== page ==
Now come on, as if we’d watch Take Me Out. If I wanted to listen to thirty lasses screaming at an orange man, I’d go to a Trump protest. THERE. THERE’S SOME BITING POLITICAL ANALYSIS. I’m kidding, it’s my nephew’s birthday so we’re actually off to hand over gifts and cards in exchange for love and kindness. But we couldn’t leave you without something to smack your lips over, so here we are! Saucy beef chop suey.

beef chop suey

beef chop suey

to make saucy beef chop suey you will need:

  • 220g beef stir fry strips, sliced (or steak, sliced)
  • 4 carrots, peeled and sliced thinly
  • 8 button mushrooms, sliced
  • 2 onions, sliced
  • 3 spring onions, sliced
  • 1 red pepper, sliced
  • 60g mangetout, sliced
  • 3 tbsp soy sauce
  • 1 tbsp oyster sauce
  • 3 cloves of garlic, minced
  • 300g dried noodles

top tips for making saucy beef chop suey:

to make saucy beef chop suey you should:

  • cook the noodles according to the instructions
  • heat a large saucepan over a high heat and spray ina . little oil
  • add the garlic and onions and stir around the pan for about a minute, then add the beef
  • cook for a few minutes and then add the carrots, red pepper and mushrooms and cook for another five minutes
  • add the oyster sauce, soy sauce, mangetout and spring onions to the pan and give a good stir
  • cook for another 1-2 minutes until slightly thickened
  • serve over the noodles

Feeling saucier? Check out some of our other recipes!

stir fry cucumber and pork – trust me, it’s a winner!

Stir fry cucumber and pork? You are either doing one of two things:

  • experiencing confusing feelings in your nethers – you’re scared, but you want to try it; or
  • you’re quietly gipping into your sleeve.

But trust me, it’s delicious! Paul, who doesn’t like cucumber whether it’s sliced, diced or hidden somewhere it’s not nice to talk about, declared the dish one of the best he’s ever had – and it’s so cheap too.

Anyway: good news everyone: I’m feeling better. Not 100%, I still feel like someone has backed a transit van over my head and everything capable of producing liquid is working over-time, but at least I’m not dying. See? Always a positive. But I need to stay rested, so let’s go straight to the recipe!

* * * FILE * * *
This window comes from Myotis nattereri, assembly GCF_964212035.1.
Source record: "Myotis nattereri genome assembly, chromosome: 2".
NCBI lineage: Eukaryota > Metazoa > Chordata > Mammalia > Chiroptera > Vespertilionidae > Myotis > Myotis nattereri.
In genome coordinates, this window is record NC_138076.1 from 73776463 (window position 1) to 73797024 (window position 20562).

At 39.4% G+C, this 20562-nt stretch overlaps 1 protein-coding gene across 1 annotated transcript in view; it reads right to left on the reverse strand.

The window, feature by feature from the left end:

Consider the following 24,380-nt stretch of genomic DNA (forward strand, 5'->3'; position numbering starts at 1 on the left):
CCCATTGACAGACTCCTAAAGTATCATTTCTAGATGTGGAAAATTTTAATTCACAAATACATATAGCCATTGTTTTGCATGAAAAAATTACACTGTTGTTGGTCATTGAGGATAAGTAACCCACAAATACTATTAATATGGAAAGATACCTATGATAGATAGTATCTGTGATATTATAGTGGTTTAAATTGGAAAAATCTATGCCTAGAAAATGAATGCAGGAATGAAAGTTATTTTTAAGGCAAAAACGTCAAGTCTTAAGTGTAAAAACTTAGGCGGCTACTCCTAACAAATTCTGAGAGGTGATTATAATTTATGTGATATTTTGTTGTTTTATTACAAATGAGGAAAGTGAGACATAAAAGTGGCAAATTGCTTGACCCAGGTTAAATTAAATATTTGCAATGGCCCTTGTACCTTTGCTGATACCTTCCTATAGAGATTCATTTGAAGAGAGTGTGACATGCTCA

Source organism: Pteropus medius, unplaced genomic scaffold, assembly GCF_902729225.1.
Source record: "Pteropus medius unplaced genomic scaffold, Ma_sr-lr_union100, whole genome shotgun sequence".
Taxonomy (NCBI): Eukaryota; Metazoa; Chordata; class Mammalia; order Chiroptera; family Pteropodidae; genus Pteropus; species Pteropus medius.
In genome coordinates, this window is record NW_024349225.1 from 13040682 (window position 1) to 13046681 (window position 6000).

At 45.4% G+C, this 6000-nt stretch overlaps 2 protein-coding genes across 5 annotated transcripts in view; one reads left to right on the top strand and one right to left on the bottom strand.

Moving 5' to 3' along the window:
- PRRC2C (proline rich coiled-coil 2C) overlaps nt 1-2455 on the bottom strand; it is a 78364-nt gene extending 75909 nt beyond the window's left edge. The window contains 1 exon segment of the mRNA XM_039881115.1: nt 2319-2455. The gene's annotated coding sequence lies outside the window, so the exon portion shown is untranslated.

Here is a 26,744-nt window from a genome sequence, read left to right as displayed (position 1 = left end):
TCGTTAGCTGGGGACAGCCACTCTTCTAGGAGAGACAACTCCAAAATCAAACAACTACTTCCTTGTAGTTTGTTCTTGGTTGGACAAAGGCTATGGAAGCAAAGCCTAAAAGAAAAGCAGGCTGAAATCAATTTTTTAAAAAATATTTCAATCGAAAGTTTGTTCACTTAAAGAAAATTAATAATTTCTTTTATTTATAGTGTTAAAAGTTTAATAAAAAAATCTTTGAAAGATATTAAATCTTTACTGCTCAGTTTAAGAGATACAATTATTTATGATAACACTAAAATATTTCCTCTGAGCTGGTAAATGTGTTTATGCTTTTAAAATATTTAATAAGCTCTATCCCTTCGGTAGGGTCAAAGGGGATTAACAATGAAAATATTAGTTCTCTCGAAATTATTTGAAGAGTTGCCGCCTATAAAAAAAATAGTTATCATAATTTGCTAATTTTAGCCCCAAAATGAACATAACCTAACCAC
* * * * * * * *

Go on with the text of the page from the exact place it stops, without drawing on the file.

Oh, this makes enough for four nice bowls of stir fry cucumber and pork.

stir fry cucumber and pork

stir fry cucumber and pork

to make stir fry cucumber and pork, you’ll need:

  • two big cucumbers (or buy three, you’ll have something to play with whilst the cucumber soaks)
  • salt (smoked salt is nice, but any salt will do)
  • 500g of low-fat pork mince (you can use turkey mince too)
  • 3 teaspoon of light soy sauce
  • 1 tablespoon of rice wine (about 0.00000001 of a syn, so fuck it)
  • 2 teaspoon of oil (4 syns) (I used sesame, it’s easier)
  • 1 teaspoon of fish sauce (you can buy it from most supermarkets, it’s syn free and doesn’t taste fishy)
  • 1 teaspoon of cornflour (quarter of a syn, see above)
  • a pinch of chilli flakes
  • two garlic cloves, minced
  • rice to serve

top tips stir fry cucumber and pork

  • absolute full credit goes to for this one – we found it a while ago and thought it would be a load of bollocks, but we’re so glad we tried it – fair play!
  • quickly mince the garlic with a Microplane grater – you’ll wonder how you ever got on without one – or you can buy ready minced garlic in most supermarkets if you’re lazy
  • if you’re using turkey mince, I’d suggest adding another tablespoon of oil (6 syns) because turkey can be quite dry, like me
  • our chopsticks are available here!

to make stir fry cucumber and pork, you should:

  • two bits of prep first:
    • marinate your pork by mixing it with two teaspoons of soy sauce, the rice wine, one teaspoon of oil, the fish sauce and half a teaspoon of cornflour – really give it a good mix, and then set aside – the longer you leave it the better it will be
    • peel slices from your skin of your two cucumbers so you’re left with alternating stripes around the outside, cut in half along the horizontal, so you’re left with two long halves, cut each half into chunks and then put in a bowl, scatter a good couple of pinches of salt on top, shake and leave them to sit for an hour or so